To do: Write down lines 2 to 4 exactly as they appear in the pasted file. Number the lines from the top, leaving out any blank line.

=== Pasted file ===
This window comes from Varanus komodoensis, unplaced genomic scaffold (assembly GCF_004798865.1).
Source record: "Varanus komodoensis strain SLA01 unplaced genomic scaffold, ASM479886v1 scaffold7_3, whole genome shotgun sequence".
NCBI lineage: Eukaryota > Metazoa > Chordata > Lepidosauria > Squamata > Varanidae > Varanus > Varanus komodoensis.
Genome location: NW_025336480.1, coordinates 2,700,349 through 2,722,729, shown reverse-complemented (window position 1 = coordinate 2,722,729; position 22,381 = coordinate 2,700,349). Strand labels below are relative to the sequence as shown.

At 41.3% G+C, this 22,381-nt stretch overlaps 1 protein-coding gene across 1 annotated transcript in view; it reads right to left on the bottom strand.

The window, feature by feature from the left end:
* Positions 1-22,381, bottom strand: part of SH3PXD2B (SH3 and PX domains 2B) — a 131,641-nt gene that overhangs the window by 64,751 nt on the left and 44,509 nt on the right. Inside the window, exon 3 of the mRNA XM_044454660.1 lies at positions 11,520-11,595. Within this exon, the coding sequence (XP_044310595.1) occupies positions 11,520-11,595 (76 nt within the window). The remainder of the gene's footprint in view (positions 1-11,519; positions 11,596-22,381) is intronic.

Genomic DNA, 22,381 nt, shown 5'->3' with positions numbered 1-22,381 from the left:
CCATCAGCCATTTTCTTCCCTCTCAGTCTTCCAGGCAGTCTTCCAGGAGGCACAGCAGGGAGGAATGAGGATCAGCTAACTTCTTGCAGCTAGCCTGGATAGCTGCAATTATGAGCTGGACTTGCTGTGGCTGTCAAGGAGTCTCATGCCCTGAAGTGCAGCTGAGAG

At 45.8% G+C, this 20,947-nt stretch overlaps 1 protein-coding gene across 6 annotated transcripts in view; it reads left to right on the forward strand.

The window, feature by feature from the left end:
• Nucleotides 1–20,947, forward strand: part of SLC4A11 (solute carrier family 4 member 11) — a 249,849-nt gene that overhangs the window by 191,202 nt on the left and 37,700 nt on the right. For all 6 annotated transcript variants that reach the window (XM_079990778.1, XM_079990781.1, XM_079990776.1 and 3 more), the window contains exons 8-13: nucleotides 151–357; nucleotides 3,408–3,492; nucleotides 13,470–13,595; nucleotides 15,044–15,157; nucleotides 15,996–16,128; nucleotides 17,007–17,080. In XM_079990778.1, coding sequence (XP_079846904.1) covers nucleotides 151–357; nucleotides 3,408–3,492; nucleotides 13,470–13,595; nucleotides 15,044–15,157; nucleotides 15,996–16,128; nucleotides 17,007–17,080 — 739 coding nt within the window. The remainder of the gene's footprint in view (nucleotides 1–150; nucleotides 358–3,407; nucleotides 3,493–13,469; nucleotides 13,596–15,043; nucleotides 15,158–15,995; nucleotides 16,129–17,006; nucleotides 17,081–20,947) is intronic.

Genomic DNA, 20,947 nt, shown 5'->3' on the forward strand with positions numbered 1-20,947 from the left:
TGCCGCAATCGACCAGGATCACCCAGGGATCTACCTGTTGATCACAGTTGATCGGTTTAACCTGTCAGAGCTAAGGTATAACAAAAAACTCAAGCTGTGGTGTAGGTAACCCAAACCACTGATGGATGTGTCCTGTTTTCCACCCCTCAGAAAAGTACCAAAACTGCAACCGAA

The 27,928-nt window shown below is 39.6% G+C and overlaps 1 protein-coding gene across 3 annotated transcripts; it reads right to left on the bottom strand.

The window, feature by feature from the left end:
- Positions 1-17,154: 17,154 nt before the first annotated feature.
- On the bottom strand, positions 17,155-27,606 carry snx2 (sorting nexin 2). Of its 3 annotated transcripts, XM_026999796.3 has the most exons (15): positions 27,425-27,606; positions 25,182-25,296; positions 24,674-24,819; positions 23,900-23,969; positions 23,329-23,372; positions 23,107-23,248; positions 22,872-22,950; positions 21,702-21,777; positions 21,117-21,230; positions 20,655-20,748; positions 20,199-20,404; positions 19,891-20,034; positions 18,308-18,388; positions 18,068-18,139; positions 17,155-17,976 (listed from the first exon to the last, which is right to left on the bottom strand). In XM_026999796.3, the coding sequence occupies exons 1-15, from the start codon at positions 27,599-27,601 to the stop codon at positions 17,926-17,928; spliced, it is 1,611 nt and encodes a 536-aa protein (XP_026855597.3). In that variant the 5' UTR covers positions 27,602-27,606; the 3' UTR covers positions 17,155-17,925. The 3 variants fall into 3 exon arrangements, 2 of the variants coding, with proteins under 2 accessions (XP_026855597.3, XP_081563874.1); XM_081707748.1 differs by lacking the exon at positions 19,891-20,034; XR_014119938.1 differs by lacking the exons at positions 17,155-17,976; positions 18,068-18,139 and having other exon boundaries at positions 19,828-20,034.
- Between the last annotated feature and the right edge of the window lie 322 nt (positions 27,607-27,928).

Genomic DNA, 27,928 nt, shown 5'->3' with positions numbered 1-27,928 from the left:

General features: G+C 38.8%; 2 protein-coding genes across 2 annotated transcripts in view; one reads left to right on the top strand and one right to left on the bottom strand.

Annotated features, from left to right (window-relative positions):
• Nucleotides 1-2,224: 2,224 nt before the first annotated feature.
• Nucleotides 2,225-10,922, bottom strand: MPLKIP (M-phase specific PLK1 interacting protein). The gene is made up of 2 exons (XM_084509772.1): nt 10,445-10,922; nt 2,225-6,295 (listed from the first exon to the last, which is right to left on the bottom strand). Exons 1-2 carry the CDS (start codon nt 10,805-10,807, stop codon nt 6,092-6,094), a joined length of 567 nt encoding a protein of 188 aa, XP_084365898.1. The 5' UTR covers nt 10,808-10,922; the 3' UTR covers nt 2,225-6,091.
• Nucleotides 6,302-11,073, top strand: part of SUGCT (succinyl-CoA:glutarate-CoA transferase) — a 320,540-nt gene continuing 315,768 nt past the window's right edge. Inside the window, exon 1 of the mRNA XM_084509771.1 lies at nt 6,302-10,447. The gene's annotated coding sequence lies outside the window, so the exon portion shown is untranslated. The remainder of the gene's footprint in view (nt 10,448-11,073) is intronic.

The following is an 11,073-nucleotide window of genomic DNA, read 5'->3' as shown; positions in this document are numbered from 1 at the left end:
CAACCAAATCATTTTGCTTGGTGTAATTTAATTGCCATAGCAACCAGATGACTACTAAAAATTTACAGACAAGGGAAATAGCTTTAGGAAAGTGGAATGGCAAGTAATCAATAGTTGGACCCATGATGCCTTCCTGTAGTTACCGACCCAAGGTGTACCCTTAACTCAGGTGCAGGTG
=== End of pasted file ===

Source record: "Varanus komodoensis strain SLA01 unplaced genomic scaffold, ASM479886v1 scaffold7_3, whole genome shotgun sequence".
NCBI lineage: Eukaryota > Metazoa > Chordata > Lepidosauria > Squamata > Varanidae > Varanus > Varanus komodoensis.
Genome location: NW_025336480.1, coordinates 2,700,349 through 2,722,729, shown reverse-complemented (window position 1 = coordinate 2,722,729; position 22,381 = coordinate 2,700,349). Strand labels below are relative to the sequence as shown.